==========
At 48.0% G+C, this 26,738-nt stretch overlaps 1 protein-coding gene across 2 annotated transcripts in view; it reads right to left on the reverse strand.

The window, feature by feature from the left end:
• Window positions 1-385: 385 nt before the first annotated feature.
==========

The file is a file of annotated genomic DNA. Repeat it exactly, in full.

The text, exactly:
At 48.0% G+C, this 26,738-nt stretch overlaps 1 protein-coding gene across 2 annotated transcripts in view; it reads right to left on the reverse strand.

The window, feature by feature from the left end:
• Window positions 1-385: 385 nt before the first annotated feature.